Just The Facts

China’s Economy Will Be Larger Than U.S. by 2028

Currently, the Chinese economy is just 40% smaller than the U.S. when measured at market exchange rates.

Credit: Casper1774 Studio Shutterstock.com

Takeaways


  • China’s growth has slowed compared to the 10% annual growth rates of the past few decades.
  • China is expected to maintain a significant growth advantage over advanced industrial economies.
  • China’s GDP at market exchange rates should overtake U.S. GDP in 2028.

1. Back in 1980, the size of China’s economy was just $309 billion, as measured at market exchange rates in U.S. dollars.

2. That was roughly a tenth of the size of the U.S. economy in 1980 ($2.9 trillion).

3. By 2014, the gap between the size of the Chinese and the U.S. one has shrunk considerably, with China’s economy now reaching $10.4 trillion and the U.S. one $17.4 trillion in GDP.

4. That same year, U.S. GDP stood at $16.8 trillion at that time — or just about 4% larger than China’s economy.

4. Currently, the Chinese economy is just 40% smaller than the U.S. when measured at market exchange rates.

5. Measuring GDP at market exchange rates simply converts the value of all goods and services produced in each economy into a single currency (in this case U.S. dollars) using the current exchange rate.

6. This gives us a good idea of how large economies are relative to one another — similar to the way we compare the height of two people by having them stand back to back.

7. China’s growth has slowed considerably compared to the 10% annual growth rates of the past few decades.

8. However, it is still expected to maintain a significant growth advantage over advanced industrial economies such as the United States.

9. Consulting firm PricewaterhouseCoopers projects that China will grow at an annual rate of 4.6% between now and 2050, while the United States will grow by 2.4% a year.

10. Assuming no significant event (such as military conflict, political revolution or natural disaster) causes either country to deviate from these trajectories, China’s GDP at market exchange rates should overtake U.S. GDP in 2028.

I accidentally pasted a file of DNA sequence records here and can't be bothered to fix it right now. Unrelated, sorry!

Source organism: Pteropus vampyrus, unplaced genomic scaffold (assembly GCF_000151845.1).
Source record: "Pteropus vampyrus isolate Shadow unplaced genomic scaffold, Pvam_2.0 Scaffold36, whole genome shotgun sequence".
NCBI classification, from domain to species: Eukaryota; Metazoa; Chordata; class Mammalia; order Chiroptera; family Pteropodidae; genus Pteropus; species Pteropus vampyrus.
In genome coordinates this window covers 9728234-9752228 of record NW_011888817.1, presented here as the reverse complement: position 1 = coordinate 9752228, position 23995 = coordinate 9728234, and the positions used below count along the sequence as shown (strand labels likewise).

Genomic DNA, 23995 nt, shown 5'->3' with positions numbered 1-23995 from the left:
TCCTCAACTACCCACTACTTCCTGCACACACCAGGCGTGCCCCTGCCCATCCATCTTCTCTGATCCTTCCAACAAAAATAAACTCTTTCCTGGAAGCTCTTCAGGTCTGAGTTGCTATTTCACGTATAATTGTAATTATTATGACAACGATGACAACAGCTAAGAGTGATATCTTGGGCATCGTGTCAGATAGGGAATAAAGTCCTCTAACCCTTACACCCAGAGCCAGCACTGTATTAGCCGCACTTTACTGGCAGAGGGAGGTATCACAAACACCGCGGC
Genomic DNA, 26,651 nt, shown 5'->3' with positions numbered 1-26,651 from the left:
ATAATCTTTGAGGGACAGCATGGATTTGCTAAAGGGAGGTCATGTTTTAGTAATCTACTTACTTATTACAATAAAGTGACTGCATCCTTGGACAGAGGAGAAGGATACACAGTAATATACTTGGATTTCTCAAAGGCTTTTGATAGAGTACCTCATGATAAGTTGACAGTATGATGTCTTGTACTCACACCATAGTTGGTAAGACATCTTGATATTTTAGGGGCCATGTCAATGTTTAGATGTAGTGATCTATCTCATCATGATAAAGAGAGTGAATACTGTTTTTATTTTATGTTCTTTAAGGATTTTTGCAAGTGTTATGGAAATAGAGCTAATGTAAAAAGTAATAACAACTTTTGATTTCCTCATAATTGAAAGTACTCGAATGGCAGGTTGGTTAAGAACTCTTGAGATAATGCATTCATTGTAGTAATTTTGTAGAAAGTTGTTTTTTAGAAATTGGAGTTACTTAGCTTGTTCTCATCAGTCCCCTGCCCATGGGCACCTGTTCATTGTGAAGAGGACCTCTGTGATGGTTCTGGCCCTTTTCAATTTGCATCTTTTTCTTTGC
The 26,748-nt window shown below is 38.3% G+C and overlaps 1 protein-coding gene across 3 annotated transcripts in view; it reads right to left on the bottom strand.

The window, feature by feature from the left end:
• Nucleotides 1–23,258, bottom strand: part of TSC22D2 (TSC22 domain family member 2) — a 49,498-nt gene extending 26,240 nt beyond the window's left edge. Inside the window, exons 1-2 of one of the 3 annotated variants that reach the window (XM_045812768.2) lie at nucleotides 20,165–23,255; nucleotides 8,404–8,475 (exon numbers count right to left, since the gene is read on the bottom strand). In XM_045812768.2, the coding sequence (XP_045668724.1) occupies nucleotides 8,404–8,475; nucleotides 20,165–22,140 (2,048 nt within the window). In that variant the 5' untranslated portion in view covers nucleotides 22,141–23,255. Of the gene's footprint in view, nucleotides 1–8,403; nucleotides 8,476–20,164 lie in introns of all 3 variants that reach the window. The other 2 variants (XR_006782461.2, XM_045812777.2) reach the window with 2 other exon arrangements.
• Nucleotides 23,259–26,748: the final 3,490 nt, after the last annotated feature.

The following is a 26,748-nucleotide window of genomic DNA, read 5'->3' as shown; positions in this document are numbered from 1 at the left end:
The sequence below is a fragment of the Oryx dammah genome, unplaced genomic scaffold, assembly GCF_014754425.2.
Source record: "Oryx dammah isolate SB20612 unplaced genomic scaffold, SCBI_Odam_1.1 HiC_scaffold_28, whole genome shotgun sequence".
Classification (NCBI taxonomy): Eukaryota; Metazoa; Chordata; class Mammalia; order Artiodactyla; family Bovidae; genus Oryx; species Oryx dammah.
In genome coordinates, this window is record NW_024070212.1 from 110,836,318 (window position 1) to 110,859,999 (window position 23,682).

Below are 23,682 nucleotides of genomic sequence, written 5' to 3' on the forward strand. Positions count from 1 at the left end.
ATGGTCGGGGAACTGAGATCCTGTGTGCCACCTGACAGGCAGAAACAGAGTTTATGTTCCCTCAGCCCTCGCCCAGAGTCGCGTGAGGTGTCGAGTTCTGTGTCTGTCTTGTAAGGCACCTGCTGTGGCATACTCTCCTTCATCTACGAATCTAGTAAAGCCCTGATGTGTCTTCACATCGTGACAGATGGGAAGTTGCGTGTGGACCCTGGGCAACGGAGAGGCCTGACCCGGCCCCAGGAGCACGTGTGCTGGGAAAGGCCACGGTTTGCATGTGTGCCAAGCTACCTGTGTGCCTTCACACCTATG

Tags: , , , ,

Responses to “China’s Economy Will Be Larger Than U.S. by 2028”

Archived Comments.

  1. On September 27, 2015 at 2:11 pm Fojar38 responded with... #

    It’s strange that the article keeps saying “only” 40% smaller. At this point closing the gap with the US even if the US posted 0% growth going forward would require the Chinese economy to almost double in size to match it, something that is unlikely to happen as the limits of easy growth are starting to be met in China along with its demography becoming less and less favorable each year.

  2. On September 27, 2015 at 3:02 pm panasian responded with... #

    This article confuses the readers. From the start,it should have explained there are two ways to measure GDP. One way is using nominal exchange rate and the other one is using PPP ( purchasing power parity. Specially #3 and 4 figures would be confusing to the people who are not familiar with the two systems.

  3. On September 27, 2015 at 3:27 pm panasian responded with... #

    In PPP( purchasing power parity) terms, China’s economy already overtook the U.S. economy at the end of 2014. What this author is talking about ( China overtaking the U.S. by 2028) is the GDP based on nominal exchange rate terms. China also has a good chance to overtake the U.S even nominal exchange rate terms sometime between 2022 and 2026. When you calculate GDP in nominal exchange rate terms, you have to factor in not only growth rate but also inflation rate, change in currency exchange rate. I think America has a more serious demographic problem than China. The American whites’ fertility rate has been declining. Also America is aging almost as fast as China. By the middle of this century, there is a good chance the low IQ-Hispanics and blacks would be a majority n America. Do you really think that’s good for the future of America?